5G communication

Priority: the 5G network must not cause any problems for the shipping sector.

Shipowners:

“Maritime satellite communications and the safety of ships at sea should not be jeopardized by the roll-out of the Dutch 5G network.”

The KVNR calls on the Dutch government to do justice to the international SOLAS convention and EU decisions regarding implementation when rolling out the 5G network in the Netherlands. The Netherlands should first – as required by the EU – make every effort to continue to provide space on the 5G frequency band for the satellite ground station in Burum (coexistence) or – if there really is no other alternative – arrange for the relocation of Inmarsat’s satellite ground station to another, more suitable location in Europe.

Communicatie
KVNR - Niels van de Minkelis - Nautische en Technische zaken - web
Contact

 

Niels van de Minkelis
Technical and Nautical Affairs

+31 6 4824 0287
+31 10 2176 282
minkelis@kvnr.nl

KVNR - Nathan Habers - Public Relations, Crisisco├Ârdinatie en Geopolitiek - web
Press inquiries

 

Nathan Habers
Head of Communications & Pulic Affairs


+31 10 2176 264
habers@kvnr.nl

Context

Maritime satellite communications for the purpose of, for example, emergency and safety messages for international maritime shipping as part of the international Global Maritime Distress Safety System (GMDSS) currently pass through the satellite ground station in the Frisian town of Burum using the 3.5 GHz frequency band.

Satellite communication is an essential aspect of safety at sea. Numerous frequency bands are used for satellite communication. The C band, for example, has a frequency range of 3.4 to 7.0 GHz and is used for, among other reasons, safety messages.

In the Netherlands, the satellite ground station in Burum receives signals from C-band satellites in the 3.5 GHz frequency band and relays them to land-based networks. The European Union has designated the 3.5 GHz band for the rollout of wireless 5G broadband networks in Europe.

The Dutch Shipowners Association (KVNR) understands the importance of the rollout of 5G. However, at the same time, the KVNR is concerned that a release of the 3.5 GHz frequency band without further measures will jeopardise satellite communications essential for the safety of shipping operations. This is especially the case given the development of autonomous ships, where failure or disruption of satellite communications could lead to disasters.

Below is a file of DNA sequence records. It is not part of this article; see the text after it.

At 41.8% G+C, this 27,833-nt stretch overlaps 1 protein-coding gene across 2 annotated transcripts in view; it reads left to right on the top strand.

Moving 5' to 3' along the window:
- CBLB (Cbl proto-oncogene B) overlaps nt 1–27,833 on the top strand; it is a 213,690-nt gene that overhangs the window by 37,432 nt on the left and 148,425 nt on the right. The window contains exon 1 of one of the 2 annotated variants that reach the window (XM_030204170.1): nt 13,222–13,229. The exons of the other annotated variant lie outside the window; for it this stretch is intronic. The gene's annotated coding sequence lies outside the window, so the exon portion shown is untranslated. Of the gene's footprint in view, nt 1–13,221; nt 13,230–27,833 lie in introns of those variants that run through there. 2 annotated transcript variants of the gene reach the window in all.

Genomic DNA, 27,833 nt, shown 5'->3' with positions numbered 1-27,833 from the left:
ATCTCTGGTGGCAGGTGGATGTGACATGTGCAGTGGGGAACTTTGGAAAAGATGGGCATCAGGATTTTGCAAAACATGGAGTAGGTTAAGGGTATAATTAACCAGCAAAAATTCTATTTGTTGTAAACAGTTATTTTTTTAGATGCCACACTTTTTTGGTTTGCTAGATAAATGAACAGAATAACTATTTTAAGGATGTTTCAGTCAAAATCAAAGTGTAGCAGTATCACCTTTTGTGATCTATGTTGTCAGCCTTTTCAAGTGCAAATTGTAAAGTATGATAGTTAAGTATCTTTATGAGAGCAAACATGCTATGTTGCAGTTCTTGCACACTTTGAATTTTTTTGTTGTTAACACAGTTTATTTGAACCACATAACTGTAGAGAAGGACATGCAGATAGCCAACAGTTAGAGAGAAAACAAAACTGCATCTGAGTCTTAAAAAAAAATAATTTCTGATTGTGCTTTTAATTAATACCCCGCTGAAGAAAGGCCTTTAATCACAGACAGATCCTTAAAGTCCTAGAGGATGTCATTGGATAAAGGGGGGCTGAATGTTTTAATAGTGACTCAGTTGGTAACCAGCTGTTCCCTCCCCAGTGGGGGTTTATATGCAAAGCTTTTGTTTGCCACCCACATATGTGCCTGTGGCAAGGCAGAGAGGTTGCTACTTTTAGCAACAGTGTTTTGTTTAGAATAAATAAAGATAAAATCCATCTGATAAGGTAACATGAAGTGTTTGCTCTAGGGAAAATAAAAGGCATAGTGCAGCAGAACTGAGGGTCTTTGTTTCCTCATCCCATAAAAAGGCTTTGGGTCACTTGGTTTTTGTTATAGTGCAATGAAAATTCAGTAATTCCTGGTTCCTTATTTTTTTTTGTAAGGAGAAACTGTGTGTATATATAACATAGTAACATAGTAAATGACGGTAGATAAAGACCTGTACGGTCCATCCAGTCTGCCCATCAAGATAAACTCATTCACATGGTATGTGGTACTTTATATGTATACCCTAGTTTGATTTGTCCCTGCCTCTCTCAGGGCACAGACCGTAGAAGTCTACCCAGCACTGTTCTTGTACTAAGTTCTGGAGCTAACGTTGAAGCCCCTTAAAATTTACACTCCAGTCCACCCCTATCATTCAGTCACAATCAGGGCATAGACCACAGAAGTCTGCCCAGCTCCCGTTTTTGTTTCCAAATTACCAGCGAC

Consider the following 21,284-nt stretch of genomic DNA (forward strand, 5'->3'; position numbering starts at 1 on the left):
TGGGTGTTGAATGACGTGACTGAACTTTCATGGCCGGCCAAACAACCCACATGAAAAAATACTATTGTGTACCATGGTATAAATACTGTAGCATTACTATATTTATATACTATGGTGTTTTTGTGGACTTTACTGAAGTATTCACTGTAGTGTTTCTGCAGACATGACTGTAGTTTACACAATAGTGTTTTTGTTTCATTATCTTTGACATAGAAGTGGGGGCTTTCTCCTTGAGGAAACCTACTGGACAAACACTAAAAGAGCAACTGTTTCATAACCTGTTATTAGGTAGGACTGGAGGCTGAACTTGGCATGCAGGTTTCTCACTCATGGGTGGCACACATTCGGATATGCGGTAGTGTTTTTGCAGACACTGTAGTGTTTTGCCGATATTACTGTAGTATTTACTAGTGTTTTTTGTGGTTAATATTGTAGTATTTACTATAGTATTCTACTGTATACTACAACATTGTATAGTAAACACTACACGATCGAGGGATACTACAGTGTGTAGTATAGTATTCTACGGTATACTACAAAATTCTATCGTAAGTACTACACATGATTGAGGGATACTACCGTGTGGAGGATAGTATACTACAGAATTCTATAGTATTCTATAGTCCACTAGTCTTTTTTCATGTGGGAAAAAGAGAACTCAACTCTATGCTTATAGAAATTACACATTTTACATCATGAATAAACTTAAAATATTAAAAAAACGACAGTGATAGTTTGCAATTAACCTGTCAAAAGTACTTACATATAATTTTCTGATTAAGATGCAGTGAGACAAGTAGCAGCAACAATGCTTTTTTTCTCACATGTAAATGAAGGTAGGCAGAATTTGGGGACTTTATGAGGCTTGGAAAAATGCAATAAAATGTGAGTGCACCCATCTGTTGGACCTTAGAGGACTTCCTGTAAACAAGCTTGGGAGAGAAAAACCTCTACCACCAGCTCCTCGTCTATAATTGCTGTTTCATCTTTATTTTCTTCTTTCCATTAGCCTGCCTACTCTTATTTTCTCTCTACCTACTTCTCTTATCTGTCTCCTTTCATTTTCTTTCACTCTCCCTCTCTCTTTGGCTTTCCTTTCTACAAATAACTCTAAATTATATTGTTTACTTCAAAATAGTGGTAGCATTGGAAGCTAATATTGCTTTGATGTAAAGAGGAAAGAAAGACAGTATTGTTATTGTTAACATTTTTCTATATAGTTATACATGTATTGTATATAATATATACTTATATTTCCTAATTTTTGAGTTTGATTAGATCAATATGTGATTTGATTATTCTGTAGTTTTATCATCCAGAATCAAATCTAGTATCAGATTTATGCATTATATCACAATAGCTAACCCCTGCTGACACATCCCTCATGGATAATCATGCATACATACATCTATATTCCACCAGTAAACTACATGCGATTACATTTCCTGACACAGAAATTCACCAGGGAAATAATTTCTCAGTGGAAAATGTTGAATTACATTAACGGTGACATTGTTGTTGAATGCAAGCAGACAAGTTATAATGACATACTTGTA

The International Convention for the Safety of Life at Sea (‘SOLAS Convention’), Chapter IV (radio communications), Part B (obligations of contracting states), regulation 5 (provisions for radio communications systems) states that “each Contracting Government undertakes, as it deems practical and necessary, either individually or in cooperation with other Contracting Governments, to make adequate land-based provisions for space-based or terrestrial radio communications systems (...).”

Section 11 of Implementing Decision 2019/235/EC states that “The legal framework for using the 3 400-3 800 MHz frequency band set out by Decision 2008/411/EC should remain unchanged in terms of ensuring continued protection of existing services, other than terrestrial electronic communications networks, within the band. In particular, if retained in the band, earth stations in the fixed satellite service (FSS, space-to-earth) should be given continued protection through appropriate coordination between those systems and wireless broadband networks managed at national level on a case-by-case basis.”

EU Implementing Decision 2014/276/EU states that “the existing deployment of services should not be affected” when an EU Member State authorises the use of the 3400-3800 MHz frequency band. Article 2 states that “the undiminished protection and continued operation of other existing uses in the frequency band.”

The challenge

As a signatory of the international SOLAS Convention and a leading IMO member state (IMO Councillor) and as an EU member state, the Netherlands should not jeopardise the adequate operation of the satellite ground station in Burum.

The KVNR calls on the Dutch Ministry of Economic Affairs and Climate to do justice to the EU implementation decision 2014/276/EU stating that other existing use of the same frequency band as 5G should be protected and continued when rolling out the 5G network in the Netherlands and amending the National Frequency Plan.

Maritime satellite communications for international shipping must not be jeopardised. The Netherlands should first – as required by the EU – make every effort to continue to provide space on the 5G frequency band for the satellite ground station in Burum (coexistence) or – if there really is no other alternative – arrange for the relocation of Inmarsat’s satellite earth station to another, more suitable location in Europe.

On 17 December 2020, the State Secretary of Economic Affairs and Climate informed the Lower House in a parliamentary letter about the utilisation of the 3.5 GHz frequency band. In this letter, the State Secretary recognised that, on the one hand, the handling of maritime emergency, urgent and safety traffic by Inmarsat is essential communication. On the other hand, the secretary of state pointed out Inmarsat’s own responsibility for the continuity of its service.